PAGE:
Ashtabula County Basketball Foundation

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©2017 by Ashtabula County Basketball Foundation.

Louis Pavolino

By CHRIS LARICK
Louis Pavolino, who will be inducted into the Ashtabula County Basketball Foundation on Apr. 3 as an official and contributor, always had a great love for sports. The only thing that kept him from participating in athletics in high school was his thin physique.
So Louis did the next best thing, joining the marching band so he could root the Ashtabula teams on, playing the trumpet and French horn at Ashtabula High School until his graduation in 1941.
"His family was all musically inclined," said Pavolino's widow, Jean, of her husband who died in 2012 at the age of 88. "He joined his brother Cosmos' band called 'The Brigadiers' and continued to perform after he graduated."
Pavolino's selection to the ACBF Hall of Fame is a tribute to his work as a basketball and football official, a job he held for 22 years, from 1947-1969, when he was forced to give it up after open-heart surgery.
The son of Vincenzo "James" and Rosolia (Adames) Pavolino, Louis grew up with siblings Mary, Cosmos and Vincent. World War II was underway when he graduated from Ashtabula High School and he was inducted into the U.S. Army in February, 1943. After basic training, he was assigned to the 633rd Quartermaster Laundry Division, arriving in England in January, 1944. Pavolino traveled through France, Holland (where he was wounded on Dec. 1, 1944, and received a Purple Heart) and Belgium. He was at the Volkswagen plant in Wolfsburg, Germany, when the war ended. By then he had been promoted to Tech 4 Sergeant.
Honorably discharged, Pavolino arrived back in the United States on Jan. 20, 1946. He was awarded a European Theater of Operations Certificate of Operations Certificate of Merit Citation in recognition of conspicuously meritorious and outstanding performance of military duty. In addition, he received a Good Conduct medal, European African Middle Eastern Campaign medal with four bronze stars and World War II victory medal.
On May 17, 1947, Pavolino married Paulyne M. Zappa. The marriage lasted 51 years, until she died in July, 1998. The couple had one daughter, Jaime Lou, who died in 1985.
"She was the apple of his eye," Jean Pavolino said of Jaime's relationship with her father. Jaime married Ron Donatone in 1976 and they had two daughters, Julie and Lauren. Julie has three children: Isabella, Helaina and Addison Behm. Lauren's children are Giada, Enzo and Gino Fioritto.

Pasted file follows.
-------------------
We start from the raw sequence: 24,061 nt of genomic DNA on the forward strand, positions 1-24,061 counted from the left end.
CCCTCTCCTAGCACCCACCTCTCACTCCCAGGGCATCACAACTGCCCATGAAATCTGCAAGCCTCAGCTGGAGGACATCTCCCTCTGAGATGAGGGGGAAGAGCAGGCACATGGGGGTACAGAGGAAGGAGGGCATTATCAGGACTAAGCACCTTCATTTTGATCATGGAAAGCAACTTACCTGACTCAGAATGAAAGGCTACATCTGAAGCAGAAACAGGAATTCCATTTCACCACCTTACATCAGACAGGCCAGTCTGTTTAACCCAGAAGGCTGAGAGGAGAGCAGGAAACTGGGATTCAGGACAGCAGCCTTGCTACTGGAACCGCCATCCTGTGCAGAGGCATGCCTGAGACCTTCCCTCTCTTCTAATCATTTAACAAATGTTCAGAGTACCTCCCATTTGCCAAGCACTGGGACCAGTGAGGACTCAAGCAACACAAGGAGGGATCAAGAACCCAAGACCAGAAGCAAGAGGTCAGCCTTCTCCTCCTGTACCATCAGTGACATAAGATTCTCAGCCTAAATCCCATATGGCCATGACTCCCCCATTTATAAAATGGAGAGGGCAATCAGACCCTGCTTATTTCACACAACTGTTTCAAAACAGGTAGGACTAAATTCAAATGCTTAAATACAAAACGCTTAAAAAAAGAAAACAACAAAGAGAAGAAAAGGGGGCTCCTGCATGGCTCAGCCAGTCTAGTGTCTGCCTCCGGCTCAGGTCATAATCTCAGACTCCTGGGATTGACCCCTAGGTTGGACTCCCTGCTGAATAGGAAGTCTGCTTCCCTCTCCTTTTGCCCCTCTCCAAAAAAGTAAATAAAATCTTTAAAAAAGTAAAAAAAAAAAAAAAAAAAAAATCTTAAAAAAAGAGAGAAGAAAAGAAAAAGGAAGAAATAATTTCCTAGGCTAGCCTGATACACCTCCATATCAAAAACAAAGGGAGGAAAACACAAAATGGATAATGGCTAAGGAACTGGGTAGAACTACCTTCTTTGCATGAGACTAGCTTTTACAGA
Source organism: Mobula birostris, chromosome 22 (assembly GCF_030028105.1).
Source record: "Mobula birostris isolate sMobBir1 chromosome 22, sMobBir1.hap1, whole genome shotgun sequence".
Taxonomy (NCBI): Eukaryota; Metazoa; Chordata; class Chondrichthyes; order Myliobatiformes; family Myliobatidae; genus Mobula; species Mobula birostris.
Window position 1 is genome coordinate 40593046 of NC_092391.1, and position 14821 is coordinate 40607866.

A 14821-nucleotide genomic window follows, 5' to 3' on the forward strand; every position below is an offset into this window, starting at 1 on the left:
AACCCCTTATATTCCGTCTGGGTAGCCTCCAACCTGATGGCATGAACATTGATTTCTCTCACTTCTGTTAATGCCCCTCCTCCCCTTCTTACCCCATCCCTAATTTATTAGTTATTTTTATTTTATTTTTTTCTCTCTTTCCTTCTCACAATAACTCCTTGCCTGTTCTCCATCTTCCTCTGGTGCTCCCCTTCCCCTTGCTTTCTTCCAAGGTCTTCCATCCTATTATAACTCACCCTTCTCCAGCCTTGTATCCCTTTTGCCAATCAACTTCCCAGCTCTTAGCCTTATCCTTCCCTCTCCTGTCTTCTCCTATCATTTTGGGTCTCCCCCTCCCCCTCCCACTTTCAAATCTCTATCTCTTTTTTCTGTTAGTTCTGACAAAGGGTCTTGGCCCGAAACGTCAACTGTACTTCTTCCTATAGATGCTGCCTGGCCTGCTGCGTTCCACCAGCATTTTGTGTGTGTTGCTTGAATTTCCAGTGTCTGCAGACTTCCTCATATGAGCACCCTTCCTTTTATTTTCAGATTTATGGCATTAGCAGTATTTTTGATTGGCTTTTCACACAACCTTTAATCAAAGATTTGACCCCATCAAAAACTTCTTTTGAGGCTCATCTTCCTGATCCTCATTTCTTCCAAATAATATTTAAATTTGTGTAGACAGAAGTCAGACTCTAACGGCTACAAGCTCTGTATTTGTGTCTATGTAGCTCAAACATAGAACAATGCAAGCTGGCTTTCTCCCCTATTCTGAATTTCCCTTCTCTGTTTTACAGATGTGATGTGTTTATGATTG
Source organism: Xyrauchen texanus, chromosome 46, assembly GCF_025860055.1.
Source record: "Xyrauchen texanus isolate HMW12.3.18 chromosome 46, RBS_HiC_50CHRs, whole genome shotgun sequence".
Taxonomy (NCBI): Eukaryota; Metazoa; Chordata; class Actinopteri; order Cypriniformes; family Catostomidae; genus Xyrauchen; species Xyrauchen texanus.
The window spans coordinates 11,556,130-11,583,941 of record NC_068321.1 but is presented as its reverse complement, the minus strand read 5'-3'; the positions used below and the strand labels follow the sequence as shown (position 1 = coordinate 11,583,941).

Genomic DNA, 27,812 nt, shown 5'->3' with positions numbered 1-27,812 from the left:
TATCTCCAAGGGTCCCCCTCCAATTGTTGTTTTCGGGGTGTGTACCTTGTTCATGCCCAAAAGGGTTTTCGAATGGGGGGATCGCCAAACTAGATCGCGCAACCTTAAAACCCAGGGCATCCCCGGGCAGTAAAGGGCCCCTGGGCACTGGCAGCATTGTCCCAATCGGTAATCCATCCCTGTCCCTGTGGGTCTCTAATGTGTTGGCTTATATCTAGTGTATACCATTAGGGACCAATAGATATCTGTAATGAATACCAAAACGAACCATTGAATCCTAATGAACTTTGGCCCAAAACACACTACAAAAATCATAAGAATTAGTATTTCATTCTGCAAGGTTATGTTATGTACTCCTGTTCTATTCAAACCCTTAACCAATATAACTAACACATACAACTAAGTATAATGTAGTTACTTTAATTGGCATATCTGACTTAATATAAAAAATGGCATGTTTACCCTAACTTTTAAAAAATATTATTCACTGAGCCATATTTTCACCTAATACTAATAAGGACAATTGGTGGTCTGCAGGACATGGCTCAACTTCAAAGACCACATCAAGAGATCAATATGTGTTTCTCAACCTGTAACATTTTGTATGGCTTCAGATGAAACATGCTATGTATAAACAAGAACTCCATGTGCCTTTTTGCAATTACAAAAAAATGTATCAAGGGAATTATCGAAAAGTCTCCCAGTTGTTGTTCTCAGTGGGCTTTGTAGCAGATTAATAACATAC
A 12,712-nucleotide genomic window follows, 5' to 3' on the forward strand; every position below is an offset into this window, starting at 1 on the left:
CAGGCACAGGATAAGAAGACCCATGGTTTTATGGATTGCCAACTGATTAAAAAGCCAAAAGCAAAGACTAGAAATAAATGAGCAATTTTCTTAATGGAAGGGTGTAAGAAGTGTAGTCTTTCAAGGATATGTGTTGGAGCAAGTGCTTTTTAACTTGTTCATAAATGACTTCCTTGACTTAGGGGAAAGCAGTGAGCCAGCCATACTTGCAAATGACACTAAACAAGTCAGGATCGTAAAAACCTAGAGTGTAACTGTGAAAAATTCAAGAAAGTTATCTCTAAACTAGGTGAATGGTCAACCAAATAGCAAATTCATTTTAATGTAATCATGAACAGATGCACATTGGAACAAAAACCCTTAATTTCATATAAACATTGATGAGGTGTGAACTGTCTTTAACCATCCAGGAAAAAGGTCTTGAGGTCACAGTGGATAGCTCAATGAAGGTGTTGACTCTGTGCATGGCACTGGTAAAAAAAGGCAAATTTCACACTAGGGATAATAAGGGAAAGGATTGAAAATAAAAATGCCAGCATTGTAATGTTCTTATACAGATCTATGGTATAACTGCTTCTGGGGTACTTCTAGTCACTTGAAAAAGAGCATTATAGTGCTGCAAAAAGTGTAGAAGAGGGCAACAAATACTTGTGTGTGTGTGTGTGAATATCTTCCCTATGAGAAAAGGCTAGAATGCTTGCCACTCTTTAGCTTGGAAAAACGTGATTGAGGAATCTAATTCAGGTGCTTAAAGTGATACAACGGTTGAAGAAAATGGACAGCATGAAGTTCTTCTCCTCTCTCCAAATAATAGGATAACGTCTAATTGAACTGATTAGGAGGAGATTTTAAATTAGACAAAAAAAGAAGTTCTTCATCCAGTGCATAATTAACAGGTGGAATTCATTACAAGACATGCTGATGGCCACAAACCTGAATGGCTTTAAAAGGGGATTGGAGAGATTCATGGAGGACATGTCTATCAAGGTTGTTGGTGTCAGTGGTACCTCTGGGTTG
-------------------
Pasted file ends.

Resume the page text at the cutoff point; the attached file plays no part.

Louis married Jean Matthews-McCollum on Sept. 9, 2006 after a seven-year courtship. 
"We enjoyed six glorious years together prior to his departure on October 14, 2012," Jean said. "He embraced my two sons, Matthew and Corey, as his own, calling them 'My boys.' Matthew and Corey reciprocated by lovingly and affectionately calling him 'Dad.' He loved participating and sharing in every area of their lives. Lou was especially honored when Corey selected him to be the recipient of his first salute as a commissioned officer to a veteran in June of 1999 at the graduating ceremonies of the ROTC at Ohio State University."
Pavolino worked for Reliance Electric as a foreman until his retirement in 1982 at the age of 59 after 36 years on the job. 
"Lou was a member of the Reliance basketball team," Jean Pavolino said. "He loved sports, whether participating in them or watching them on TV."
Pavolino's best sport was golf.
"He was an avid golfer, a passion that started at the age of 13," Jean said. "He achieved the status of club champion eight times at the former Ashtabula Country Club. He loved to help others improve their game. People called him 'The Machine' because of his control and accuracy hitting the ball down the center of the fairway. Lou even found a way to play golf in England during the war. He found a club and some balls, then found a course to play on.
"Lou also loved officiating both basketball and football." 
Bowling was another sport Pavolino was adept at.
But the aspect of life that meant most to him was his family.
"His family meant everything to him," Jean said. "The only thing that exceeded that was his love for God and his Lord Jesus. He was a devout Catholic who served as an altar boy and usher and was always active in the church."
Jean still lives in Ashtabula. Of her sons, Matthew is a software engineer who lives in Florida. Corey is still in the U.S. Navy, where he has gone through six deployments in 17 years. He is currently Landing Craft Officer at Assault Craft Unit 1 in San Diego.
Corey has two children, Gwenevere and Alexander McCollum.